The Harlem Quartet was founded in 2006 by the Sphinx Organization, and each of its members – Ilmar Gavilán and Melissa White on violins, Juan-Miguel Hernandez on viola, and Paul Wiancko on cello – was a first-place winner in the Sphinx Competition. The aim of both the organization and the competition is to diversify the classical music demographic by providing educational and performance opportunities to young Black and Latino musicians. The Harlem Quartet takes the mission a step further by presenting a diversified repertoire, highlighting works by minority composers.

Before taking an intermission, the quartet demonstrated that diversity, as well as their versatility and sense of humor, by performing Billy Strayhorn’s “Take the A Train.” Playing without scores/charts, the group gave a lively performance of the jazz standard, each member standing to improvise a chorus – or half-chorus – with wit and style.

The relaxed and jovial atmosphere introduced by “A Train” was continued throughout the program’s second half. Before playing two movements of Chick Corea’s Adventures of Hippocrates, the quartet’s first violinist recounted that the group had performed this piece for Corea at a special concert honoring the jazz pianist/arranger/composer. Corea was so pleased that he invited The Harlem Quartet to play with him at the Blue Note and is also composing a work especially for them. Composed in 2004, Adventures of Hippocrates is Corea’s first string quartet piece and it is both engaging and well written. Part I is a tango that sounds much like music by Astor Piazzolla. Part V is a quick-tempo rhythmic romp. In both parts the string writing is natural and idiomatic, with pieces of melody passed effortlessly among the instruments, and the playing was terrific.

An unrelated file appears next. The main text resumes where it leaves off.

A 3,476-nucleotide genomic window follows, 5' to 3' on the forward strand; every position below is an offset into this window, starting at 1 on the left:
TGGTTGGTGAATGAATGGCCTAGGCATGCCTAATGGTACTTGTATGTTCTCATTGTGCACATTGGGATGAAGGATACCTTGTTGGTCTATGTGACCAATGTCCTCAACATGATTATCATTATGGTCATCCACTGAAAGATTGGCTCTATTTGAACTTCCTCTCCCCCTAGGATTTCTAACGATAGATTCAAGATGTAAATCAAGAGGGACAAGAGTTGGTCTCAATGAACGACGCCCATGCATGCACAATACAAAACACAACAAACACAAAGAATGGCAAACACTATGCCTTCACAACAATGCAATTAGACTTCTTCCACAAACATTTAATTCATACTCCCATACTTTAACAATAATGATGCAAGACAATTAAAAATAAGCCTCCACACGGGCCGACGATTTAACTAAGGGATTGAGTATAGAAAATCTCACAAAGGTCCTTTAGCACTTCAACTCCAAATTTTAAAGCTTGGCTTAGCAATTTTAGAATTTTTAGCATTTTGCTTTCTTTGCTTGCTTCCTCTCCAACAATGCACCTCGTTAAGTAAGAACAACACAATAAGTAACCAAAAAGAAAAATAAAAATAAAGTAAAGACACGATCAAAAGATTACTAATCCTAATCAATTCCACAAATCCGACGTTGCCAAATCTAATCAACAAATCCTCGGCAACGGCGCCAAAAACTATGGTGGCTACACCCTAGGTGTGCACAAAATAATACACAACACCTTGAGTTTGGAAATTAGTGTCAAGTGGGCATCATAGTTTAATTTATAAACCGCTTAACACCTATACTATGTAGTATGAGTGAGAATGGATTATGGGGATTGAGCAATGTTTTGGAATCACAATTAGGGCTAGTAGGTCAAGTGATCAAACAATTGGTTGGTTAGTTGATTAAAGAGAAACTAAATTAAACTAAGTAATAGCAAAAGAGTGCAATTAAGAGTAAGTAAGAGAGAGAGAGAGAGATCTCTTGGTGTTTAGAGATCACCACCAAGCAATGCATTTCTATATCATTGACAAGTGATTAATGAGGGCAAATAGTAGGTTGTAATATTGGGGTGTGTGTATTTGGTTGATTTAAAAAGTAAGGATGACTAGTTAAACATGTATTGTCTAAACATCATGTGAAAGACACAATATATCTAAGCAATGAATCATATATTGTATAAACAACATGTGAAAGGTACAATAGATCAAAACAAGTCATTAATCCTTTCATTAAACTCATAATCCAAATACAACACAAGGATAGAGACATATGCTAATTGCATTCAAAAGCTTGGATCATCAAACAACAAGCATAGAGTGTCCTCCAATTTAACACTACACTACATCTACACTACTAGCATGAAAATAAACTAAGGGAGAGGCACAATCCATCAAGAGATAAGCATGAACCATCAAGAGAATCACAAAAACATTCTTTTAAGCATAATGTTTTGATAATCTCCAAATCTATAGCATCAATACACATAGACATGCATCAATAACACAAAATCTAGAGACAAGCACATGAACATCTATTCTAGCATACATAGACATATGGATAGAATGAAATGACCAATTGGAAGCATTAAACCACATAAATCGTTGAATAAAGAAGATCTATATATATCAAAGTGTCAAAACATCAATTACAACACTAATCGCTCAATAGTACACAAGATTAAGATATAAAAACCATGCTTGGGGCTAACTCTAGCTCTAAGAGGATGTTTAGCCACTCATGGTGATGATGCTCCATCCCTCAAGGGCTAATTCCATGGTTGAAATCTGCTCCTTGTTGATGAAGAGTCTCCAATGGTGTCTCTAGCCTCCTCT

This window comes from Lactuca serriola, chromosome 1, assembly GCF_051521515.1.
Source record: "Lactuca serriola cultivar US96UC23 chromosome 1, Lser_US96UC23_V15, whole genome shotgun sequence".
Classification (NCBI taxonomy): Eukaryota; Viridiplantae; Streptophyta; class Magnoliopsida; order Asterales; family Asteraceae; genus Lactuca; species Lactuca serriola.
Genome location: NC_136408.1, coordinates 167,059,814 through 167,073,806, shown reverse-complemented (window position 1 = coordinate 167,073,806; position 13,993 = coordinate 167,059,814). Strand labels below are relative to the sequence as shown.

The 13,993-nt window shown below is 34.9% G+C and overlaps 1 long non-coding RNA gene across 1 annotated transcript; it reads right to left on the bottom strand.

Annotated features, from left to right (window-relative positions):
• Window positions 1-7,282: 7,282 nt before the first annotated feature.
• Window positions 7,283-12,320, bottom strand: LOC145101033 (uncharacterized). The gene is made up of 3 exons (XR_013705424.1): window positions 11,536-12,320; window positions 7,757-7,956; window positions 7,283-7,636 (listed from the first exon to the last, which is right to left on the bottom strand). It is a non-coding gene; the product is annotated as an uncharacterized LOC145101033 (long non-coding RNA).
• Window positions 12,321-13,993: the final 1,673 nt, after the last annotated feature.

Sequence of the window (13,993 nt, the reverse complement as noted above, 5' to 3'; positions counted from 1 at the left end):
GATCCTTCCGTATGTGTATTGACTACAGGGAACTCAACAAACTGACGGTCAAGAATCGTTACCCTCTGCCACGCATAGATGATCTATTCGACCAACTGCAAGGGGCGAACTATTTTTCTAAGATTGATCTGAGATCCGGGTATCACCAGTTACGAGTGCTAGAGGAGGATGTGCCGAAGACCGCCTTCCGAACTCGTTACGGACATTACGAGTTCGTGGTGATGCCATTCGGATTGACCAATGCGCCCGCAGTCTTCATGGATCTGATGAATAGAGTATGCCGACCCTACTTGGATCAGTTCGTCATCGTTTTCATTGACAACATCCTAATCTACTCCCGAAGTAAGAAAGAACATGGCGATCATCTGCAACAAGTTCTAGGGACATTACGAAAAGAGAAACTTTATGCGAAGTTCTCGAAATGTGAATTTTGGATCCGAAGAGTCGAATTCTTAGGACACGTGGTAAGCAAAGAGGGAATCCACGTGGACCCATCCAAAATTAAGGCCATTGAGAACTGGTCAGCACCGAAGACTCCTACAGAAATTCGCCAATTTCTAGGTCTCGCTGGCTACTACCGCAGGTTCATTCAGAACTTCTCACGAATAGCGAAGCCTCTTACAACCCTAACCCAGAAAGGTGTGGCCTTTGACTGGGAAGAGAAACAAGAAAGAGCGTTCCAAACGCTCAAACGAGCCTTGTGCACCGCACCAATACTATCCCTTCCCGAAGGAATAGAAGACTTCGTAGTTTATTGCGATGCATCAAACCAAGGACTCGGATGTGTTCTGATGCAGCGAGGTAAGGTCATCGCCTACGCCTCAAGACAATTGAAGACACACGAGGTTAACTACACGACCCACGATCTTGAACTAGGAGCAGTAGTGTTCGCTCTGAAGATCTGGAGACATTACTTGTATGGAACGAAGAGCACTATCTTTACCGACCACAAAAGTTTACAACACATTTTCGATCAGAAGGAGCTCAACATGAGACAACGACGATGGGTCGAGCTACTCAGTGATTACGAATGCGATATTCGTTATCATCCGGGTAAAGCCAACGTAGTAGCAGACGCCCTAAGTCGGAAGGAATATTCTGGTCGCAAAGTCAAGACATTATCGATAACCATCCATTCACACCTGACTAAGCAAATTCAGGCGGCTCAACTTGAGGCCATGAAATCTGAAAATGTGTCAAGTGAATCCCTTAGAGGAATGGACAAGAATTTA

Wynton Marsalis is a proud New Orleans native, and his At the Octoroon Ball evokes scenes and circumstances from his storied hometown. The Harlem Quartet performed three of the work’s seven movements. “Rampart Street Rowhouse Rag” depicts, as the first violinist told the audience, a “house of ill-repute.” The viola and cello share the left hand stride of ragtime piano, while the violins whinny and whine and sing with dissonant drunken humor and sass. “Mating Calls and Delta Rhythms” recreates the nighttime sounds heard in the Louisiana bayous. The instruments whirr and click and squeak and moan, and melodies emerge from the ruckus to entwine in satisfaction. “Hellbound Highball” is, as the violist described, a train bound for Hell that teases its passengers with frequent stops and starts, giving false hopes to those looking to escape. Techniques reminiscent of the bluegrass favorite, “Wabash Cannonball,” recreate the whistle, brakes, and chugs of the train. But the train never completely stops; instead the four musicians get up and walk off stage, still playing.

They came back, though, to reward the boisterously approving audience with a special encore: “My Little Conga,” written by the first violinist’s father. Both a reference to the dance and the drum, the delightful piece hustled with a conga rhythm, stopping to allow the cellist and first violinist to tap and beat their instruments in vigorous Latin jubilation.